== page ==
Darrell Schlom, the Herbert Fisk Johnson Professor of Industrial Chemistry in the Department of Materials Science and Engineering at Cornell, has been elected a member of the National Academy of Engineering (NAE).
Election to the NAE is among the highest professional distinctions accorded to an engineer. Membership honors those who have made outstanding contributions to “engineering research, practice or education, including, where appropriate, significant contributions to the engineering literature,” as well as to “the pioneering of new and developing fields of technology,” according to the academy.
Schlom has dedicated much of his career to discovering new materials that possess properties of great value to the electronics industry. In the mid-1990s he and his senior thesis student were the first in the world to suggest the thermodynamic stability of the interface between halfnium oxide and silicon. The replacement of silicon dioxide in all modern silicon-based transistors with halfnium oxide enabled faster and more energy-efficient transistors – a breakthrough that contributed to the materials revolution championed by companies like Intel, IBM and Global Foundries.
More recently, Schlom and his collaborators demonstrated how a new material – a layered combination of strontium, titanium and oxygen – is capable of extending cell phone technology from today’s approximately 1 GHz frequency range into the tens of GHz frequency range desired for fifth-generation cell phones.
The NAE praises Schlom’s “materials-by-design” approach in which he works closely with experts in theory, synthesis and characterization to discover materials with properties superior to those in existence. Schlom and his Cornell collaborators create these new materials with atomic-layer precision by a technique known as molecular-beam epitaxy, which Schlom likens to “atomic spray painting.” They also scrutinize the atomic structure of what they have created using powerful microscopes and techniques that can measure the band structure of the materials for direct comparison with theoretical predictions. This powerful, targeted approach to materials discovery has enabled Schlom and collaborators to invent multiple materials with unparalleled performance.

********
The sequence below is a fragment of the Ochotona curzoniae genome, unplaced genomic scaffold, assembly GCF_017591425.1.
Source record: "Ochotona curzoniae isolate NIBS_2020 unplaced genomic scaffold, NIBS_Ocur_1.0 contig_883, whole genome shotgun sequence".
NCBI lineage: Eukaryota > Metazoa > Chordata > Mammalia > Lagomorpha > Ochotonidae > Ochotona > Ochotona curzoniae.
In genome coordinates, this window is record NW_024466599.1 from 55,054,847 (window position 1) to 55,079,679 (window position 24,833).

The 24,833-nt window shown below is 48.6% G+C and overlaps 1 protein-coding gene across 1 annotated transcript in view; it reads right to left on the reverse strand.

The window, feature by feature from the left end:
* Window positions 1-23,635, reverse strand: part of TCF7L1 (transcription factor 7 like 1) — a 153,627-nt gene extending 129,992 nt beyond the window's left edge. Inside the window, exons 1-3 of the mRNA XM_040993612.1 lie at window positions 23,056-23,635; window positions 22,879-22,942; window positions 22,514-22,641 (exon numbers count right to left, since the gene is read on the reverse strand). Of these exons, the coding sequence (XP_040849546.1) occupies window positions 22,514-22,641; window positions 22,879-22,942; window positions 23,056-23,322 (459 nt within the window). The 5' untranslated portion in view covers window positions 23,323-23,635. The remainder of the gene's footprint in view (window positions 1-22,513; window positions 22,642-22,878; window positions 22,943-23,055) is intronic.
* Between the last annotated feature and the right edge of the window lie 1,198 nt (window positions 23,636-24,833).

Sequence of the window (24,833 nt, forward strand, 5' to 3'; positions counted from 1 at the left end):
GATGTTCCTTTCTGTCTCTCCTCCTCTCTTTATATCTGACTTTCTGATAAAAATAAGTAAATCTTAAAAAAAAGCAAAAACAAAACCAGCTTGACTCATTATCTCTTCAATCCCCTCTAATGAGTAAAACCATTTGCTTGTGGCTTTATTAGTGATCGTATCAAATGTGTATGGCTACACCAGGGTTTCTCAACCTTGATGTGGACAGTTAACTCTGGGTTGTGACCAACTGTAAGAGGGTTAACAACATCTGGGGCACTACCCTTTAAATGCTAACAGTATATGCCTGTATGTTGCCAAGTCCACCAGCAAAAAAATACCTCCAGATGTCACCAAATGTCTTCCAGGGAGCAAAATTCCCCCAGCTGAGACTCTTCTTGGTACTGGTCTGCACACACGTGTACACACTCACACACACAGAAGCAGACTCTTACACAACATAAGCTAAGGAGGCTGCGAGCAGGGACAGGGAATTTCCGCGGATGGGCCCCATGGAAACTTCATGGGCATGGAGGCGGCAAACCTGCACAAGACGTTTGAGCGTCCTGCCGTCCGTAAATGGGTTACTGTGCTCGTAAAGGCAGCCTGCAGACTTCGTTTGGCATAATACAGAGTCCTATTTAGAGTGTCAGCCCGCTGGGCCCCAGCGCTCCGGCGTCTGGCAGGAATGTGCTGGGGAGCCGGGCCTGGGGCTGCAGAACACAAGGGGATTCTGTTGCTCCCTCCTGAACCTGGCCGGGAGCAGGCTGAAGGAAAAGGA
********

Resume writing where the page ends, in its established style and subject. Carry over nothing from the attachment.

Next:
“This recognition by the NAE is really a testament to the talented students, postdocs and collaborators with whom I have had the pleasure of interacting,” said Schlom. “Our progress comes from jamming together daily to better understand the intricate inner workings of materials at the atomic level. A critical element of our successful team approach to accelerating materials discovery is direct, honest interactions that cross scientific disciplines, within an atmosphere of respect and trust. The combination of scientific excellence and collegiality makes Cornell ideal for the discovery of atomically engineered materials that will revolutionize electronics.”
Today, Schlom is empowering others from around the country to discover new materials through a new national user facility called PARADIM – the Platform for the Accelerated Realization, Analysis and Discovery of Interface Materials. He founded and leads the platform, which is using a $25 million grant from the National Science Foundation to make facilities and expertise from Cornell and its partner institutions available to materials innovators from industry, academia and national labs across the country.
“I couldn’t be more pleased to hear the news about Darrell,” said Lance Collins, the Joseph Silbert Dean of Engineering. “It was his leadership that led to PARADIM, which will enable the discovery of new materials for applications ranging from energy storage to water purification. And the brilliant discoveries that come out of Darrell’s lab help keep Cornell at the forefront of advanced materials worldwide.”
After earning his Ph.D. from Stanford University, Schlom worked under two Nobel Prize winners as a postdoc at IBM Research’s lab in Zurich, Switzerland. He then joined the faculty at Penn State where he spent 16 years before coming to Cornell in 2008. He’s published more than 500 research papers and holds eight patents.
Schlom will be inducted into the NAE during a ceremony at its annual meeting in Washington, D.C., on Oct. 8.
Syl Kacapyr is public relations and content manager for the College of Engineering.